I simply don't buy the argument that the bailout, or the financial crisis in general, proves that Goldman is guilty of wrongdoing. What happened last September was a bank run, pure and simple, and we've always known that what makes a bank run so dangerous is that it creates a classic coordination problem, which is indiscriminate in its destruction. If the market believes there will be a panic, then each individual firm has an incentive to liquidate assets and horde cash (because of anticipated margin calls and higher liquidity risk). But the more that firms dump assets into illiquid markets, the further asset prices fall, and the more cash they need to meet margin calls. Asset prices in a bank run are based on investors' idiosyncratic liquidity needs rather than fundamental value, so whether a bank fails or survives depends on the random liquidity needs of other, possibly unrelated investors, rather than the underlying strength of the bank's assets.
The point is that bank runs are irrationally destructive. The fact that Goldman was swept up by last September's financial crisis isn't proof of wrongdoing.
Yes, Goldman was bailed out by the taxpayers, but taxpayers also made money on the deal. Goldman paid back its TARP money. The argument that the $13bn it received from AIG should be regarded as bailout money is naïve. Goldman has repeatedly explained that it had collateralized and hedged its counterparty exposure to AIG—and if you want proof that they had hedged themselves, just look at AIG's own internal memos. Goldman was either going to collect that $13bn from AIG or its hedge counterparties. If AIG had been allowed to fail, Goldman would have collected the money from its hedge counterparties. That's what it means to be "hedged." Also, what if Goldman took $5bn of the $13bn it received from AIG and used it to pay someone like Fidelity? Would the AIG bailout then be a backdoor bailout of Fidelity? The argument has no logical end.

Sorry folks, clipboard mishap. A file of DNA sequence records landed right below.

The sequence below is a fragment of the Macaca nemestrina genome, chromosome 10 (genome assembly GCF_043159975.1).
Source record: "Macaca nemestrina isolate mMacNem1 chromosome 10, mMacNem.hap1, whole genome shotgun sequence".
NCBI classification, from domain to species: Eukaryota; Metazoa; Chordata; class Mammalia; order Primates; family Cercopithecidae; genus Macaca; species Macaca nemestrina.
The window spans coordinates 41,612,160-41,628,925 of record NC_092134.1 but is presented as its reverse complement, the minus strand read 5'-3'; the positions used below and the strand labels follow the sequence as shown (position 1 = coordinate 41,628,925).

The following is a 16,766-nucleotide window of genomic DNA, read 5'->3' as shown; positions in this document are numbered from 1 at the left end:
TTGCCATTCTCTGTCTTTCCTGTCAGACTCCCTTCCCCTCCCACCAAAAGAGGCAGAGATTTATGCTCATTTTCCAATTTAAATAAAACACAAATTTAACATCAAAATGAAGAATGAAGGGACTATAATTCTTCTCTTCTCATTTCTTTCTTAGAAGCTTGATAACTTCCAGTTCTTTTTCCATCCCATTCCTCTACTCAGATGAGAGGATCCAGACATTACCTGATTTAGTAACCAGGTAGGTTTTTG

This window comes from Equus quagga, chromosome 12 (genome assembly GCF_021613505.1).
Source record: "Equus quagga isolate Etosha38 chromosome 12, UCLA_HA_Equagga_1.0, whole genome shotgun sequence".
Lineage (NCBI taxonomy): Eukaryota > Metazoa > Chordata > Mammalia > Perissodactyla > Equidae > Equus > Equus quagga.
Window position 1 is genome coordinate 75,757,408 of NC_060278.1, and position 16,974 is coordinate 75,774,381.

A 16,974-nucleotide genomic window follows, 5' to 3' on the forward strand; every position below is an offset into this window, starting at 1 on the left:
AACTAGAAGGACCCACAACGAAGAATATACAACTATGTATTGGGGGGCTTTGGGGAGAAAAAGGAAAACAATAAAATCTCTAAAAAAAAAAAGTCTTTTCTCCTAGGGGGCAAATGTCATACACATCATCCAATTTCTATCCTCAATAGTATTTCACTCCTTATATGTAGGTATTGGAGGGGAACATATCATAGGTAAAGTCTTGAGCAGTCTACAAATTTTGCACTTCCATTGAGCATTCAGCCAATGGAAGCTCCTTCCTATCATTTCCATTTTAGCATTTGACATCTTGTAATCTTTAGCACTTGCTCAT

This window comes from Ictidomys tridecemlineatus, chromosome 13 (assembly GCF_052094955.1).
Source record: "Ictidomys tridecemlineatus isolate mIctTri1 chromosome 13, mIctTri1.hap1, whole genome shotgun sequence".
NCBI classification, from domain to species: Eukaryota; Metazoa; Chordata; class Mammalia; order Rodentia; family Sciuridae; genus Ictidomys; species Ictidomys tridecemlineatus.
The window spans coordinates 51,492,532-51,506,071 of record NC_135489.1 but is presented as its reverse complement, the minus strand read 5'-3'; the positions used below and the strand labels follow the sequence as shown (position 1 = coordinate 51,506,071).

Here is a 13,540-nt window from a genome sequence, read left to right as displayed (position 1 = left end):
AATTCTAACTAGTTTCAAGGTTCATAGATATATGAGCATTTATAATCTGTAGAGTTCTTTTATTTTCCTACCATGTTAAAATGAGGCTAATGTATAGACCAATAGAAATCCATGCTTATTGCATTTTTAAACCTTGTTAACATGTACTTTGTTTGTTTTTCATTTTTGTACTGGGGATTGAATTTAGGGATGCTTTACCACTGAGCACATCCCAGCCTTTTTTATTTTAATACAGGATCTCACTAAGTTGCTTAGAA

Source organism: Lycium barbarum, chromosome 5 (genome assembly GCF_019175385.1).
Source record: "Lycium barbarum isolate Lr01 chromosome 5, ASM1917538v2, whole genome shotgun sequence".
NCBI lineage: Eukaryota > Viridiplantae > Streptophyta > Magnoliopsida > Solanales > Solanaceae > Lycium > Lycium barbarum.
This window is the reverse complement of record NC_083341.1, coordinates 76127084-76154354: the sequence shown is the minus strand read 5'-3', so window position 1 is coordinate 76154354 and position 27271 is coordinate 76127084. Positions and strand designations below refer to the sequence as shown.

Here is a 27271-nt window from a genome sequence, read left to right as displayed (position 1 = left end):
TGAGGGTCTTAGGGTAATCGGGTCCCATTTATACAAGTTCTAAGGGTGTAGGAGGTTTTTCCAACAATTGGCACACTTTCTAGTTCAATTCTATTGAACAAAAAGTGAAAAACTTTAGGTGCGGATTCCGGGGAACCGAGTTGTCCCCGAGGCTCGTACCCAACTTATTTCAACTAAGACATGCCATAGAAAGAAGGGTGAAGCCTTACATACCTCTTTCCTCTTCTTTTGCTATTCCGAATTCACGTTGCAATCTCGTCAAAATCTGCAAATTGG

AIG paid out 100 cents on the dollar on its CDO CDS because Goldman wasn't in a position where an AIG failure would have been worse than accepting a haircut. If AIG failed, Goldman would have seized the posted collateral and collected the rest of the money from its hedge counterparties—so if AIG had offered 80 cents, Goldman would essentially have been choosing between 80 cents and 100 cents. Do you see why AIG paid out 100 cents on the dollar? As for the FDIC-backed debt that Goldman issued, they were just taking advantage of a program that was made available to them. That's what profit-maximizing firms do. There are no call provisions in the debt instruments, so there's nothing Goldman can do about it now. If you want to blame someone for not including a call provision, blame Sheila Bair.
Finally, the "Government Sachs" arguments are based on nothing more than rumor and innuendo, and are frankly insulting to the former Goldmanites working in the government. Why is it that anyone who has ever worked for Goldman is assumed to remain loyal to the firm long after they've left, and even after they've held jobs at other firms?
So there, that's my defense of Goldman. Take it for what it's worth.